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The result of the following process should be a html form. This form's structure varies from one to user. For example there might be a different number of rows or there may be the need for rowspan and colspan.

When the user chooses to see this table an ajax call is made to the server where the structure of the table is decided from the database. Then I have to create the html code for the table structure which will be inserted in the DOM via JavaScript.

The following problem comes to my mind: Where should I build the HTML code which will be inserted in the DOM? On the server side or should I send some parameters in the ajax call method and process the structure there?

Therefore the main question involves good practice when it comes to decide between Server side processing or client side processing.

Thank you!

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Would depend. In general I would prefer to do this on the server. Especially in environments like Ruby on Rails, where you can use templates and partials and have other options to get html generated easily. But there are tasks where simply sending the data with json may be better and let the frontend decide what's the best way to render it. (I think, question would fit better on Stackoverflow, but you should add more details about your environment) –  thorsten müller Mar 19 '12 at 10:46
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Another aspect to consider is the amount of data to transfer. If all you need to generate the table is a '10' then it could make more sense to do it client-side, but if you need to pass a whole table of data that needs to be calculated/manipulated client-side, might as well do it server-side, and pass the resulting table to the client. –  Rodolfo Mar 19 '12 at 18:28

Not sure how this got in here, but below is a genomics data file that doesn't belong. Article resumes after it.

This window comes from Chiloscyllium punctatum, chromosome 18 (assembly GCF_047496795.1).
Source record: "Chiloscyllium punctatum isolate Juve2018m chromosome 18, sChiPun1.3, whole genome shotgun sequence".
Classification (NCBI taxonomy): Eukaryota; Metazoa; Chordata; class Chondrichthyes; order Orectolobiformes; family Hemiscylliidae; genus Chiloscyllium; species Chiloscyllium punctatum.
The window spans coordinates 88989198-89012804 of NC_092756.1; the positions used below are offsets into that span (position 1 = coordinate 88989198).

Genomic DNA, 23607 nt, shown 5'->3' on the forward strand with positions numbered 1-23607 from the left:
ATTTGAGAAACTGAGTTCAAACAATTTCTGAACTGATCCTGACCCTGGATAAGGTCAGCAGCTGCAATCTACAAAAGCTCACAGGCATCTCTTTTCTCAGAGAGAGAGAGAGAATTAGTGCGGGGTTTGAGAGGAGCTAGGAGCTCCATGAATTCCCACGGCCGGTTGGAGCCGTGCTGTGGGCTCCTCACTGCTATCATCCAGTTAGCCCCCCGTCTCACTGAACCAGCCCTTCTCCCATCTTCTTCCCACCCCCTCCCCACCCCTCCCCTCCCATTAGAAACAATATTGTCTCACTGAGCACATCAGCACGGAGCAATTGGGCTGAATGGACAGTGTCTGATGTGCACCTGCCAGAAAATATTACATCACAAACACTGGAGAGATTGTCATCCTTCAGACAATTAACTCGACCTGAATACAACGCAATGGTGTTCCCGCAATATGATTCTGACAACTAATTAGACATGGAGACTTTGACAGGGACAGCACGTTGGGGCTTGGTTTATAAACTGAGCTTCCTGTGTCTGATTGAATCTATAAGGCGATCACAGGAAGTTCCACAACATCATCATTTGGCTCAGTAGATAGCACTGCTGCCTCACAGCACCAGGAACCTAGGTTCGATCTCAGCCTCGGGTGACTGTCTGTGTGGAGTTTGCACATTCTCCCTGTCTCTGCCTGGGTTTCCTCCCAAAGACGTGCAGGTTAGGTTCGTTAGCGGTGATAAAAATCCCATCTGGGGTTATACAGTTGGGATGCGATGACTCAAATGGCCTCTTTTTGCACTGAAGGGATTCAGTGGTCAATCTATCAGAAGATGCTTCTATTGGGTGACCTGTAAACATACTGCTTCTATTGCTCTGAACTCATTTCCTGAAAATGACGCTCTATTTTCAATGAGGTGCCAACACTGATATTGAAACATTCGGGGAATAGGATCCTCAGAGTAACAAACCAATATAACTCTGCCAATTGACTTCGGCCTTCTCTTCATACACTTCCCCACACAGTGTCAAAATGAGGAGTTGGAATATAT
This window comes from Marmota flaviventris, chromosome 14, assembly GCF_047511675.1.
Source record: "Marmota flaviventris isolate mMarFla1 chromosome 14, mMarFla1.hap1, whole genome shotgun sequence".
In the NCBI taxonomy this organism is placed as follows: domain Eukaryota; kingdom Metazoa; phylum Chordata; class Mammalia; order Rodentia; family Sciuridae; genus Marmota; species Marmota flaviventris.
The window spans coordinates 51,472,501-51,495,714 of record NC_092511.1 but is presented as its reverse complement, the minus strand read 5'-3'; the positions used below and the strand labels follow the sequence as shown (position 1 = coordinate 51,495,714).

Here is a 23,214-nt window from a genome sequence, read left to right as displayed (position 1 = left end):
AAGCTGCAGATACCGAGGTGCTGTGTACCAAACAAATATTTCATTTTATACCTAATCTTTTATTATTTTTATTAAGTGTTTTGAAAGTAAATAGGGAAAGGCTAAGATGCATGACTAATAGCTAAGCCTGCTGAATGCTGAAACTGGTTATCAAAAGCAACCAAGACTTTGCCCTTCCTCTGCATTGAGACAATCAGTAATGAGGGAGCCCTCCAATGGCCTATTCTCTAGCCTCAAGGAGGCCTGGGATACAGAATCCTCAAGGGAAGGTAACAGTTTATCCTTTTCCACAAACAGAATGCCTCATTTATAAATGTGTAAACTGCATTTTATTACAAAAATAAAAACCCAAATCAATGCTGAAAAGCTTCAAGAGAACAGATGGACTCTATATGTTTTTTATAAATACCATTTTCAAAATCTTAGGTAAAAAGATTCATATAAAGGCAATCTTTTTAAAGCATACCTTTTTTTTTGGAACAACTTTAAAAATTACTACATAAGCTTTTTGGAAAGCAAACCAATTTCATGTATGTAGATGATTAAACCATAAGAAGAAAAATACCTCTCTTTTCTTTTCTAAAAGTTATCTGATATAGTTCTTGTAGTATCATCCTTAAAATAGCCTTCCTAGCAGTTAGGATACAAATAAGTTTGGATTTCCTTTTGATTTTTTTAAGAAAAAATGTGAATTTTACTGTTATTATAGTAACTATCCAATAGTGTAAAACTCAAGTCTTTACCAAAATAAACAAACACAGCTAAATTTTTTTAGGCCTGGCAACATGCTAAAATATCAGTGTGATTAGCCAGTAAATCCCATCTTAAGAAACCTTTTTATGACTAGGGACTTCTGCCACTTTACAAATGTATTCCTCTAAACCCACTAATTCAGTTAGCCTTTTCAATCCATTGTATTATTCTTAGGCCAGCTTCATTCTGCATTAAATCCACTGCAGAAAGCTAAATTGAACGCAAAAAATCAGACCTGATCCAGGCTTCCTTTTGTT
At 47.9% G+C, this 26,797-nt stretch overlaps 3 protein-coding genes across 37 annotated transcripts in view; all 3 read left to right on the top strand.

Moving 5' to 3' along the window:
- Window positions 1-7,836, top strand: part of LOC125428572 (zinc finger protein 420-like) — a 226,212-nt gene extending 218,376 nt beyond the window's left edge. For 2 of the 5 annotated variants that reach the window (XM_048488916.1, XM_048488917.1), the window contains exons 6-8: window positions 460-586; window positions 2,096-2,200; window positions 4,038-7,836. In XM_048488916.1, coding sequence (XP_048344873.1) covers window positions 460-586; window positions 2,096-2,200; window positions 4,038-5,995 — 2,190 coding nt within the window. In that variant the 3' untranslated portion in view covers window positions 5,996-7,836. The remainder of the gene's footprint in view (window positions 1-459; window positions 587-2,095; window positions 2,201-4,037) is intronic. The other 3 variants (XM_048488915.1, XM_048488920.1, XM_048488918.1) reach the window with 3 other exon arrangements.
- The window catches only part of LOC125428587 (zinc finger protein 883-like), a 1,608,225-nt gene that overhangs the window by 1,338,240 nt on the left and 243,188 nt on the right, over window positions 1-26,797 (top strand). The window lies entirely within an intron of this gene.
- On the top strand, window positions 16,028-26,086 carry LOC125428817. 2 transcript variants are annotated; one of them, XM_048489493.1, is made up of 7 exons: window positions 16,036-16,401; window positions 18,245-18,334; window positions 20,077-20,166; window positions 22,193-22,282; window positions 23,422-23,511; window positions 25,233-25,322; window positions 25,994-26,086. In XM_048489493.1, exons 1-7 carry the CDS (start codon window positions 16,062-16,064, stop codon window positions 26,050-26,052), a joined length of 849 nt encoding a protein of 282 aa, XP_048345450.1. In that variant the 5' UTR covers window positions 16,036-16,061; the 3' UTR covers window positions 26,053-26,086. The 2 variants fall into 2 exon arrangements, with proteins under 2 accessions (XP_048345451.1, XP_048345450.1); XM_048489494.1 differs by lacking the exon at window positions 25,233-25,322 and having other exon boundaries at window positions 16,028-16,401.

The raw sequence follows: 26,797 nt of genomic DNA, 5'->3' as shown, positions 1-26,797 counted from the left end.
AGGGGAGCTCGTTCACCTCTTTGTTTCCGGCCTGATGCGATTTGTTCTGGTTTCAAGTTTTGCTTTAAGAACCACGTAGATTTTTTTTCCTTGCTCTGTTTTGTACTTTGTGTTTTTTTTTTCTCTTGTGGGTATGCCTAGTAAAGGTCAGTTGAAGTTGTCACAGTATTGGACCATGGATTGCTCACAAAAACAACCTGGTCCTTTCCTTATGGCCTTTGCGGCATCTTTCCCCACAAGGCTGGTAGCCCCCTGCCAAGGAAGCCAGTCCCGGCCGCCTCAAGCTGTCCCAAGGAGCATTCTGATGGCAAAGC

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2 Answers

up vote 3 down vote accepted

Server-side

  • Pros: More controllable, easier to debug, less dependent on client's browser
  • Cons: More server load, higher network traffic and latency

Client-side

  • Cons: Depends on decent JS/DOM implementation in the browser.
  • Pros: Performance, performance, performance. Less server load (thus faster server response), much less network traffic, and thanks to previous two much less latency.

For example LinkedIn's Engineering Team article "Blazing fast node.js: 10 performance tips from LinkedIn Mobile" as one of the points talks about that issue.

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Please remember that any security code must be performed on the server side, even if that code (such as input validation) is also performed on the client side. So for Server-side I would add "Pro: Perform input security validations once." –  GlenPeterson Nov 12 '12 at 13:33
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@GlenPeterson: That's always good advice, however for that it doesn't really matter if the HTML is generated server side or client-side. For example you cannot trust submitted data, regardless where the HTML of that form was generated. –  vartec Nov 12 '12 at 13:44
    
Server-side pro: SEO works fine. Client-side con: forget about SEO. –  Florian Margaine Nov 12 '12 at 13:44
    
@FlorianMargaine: not true since a year ago: searchengineland.com/… –  vartec Nov 12 '12 at 13:45
    
@vartec Notice "some dynamic comments". Which is far far away from "any AJAX content". –  Florian Margaine Nov 12 '12 at 13:46
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Definitely server side. If you do it server side, you will be able to take advantage of many more programming tools and libraries to do this sort of task. The processing for this task could get really complicated as the types of forms you want to create get more and more complex and the number of different types of forms gets greater and greater, so you'd really be limiting yourself by handling it client-side.

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you might be surprised how many of those tools now exist in the browser space. –  Zachary K Mar 19 '12 at 18:37
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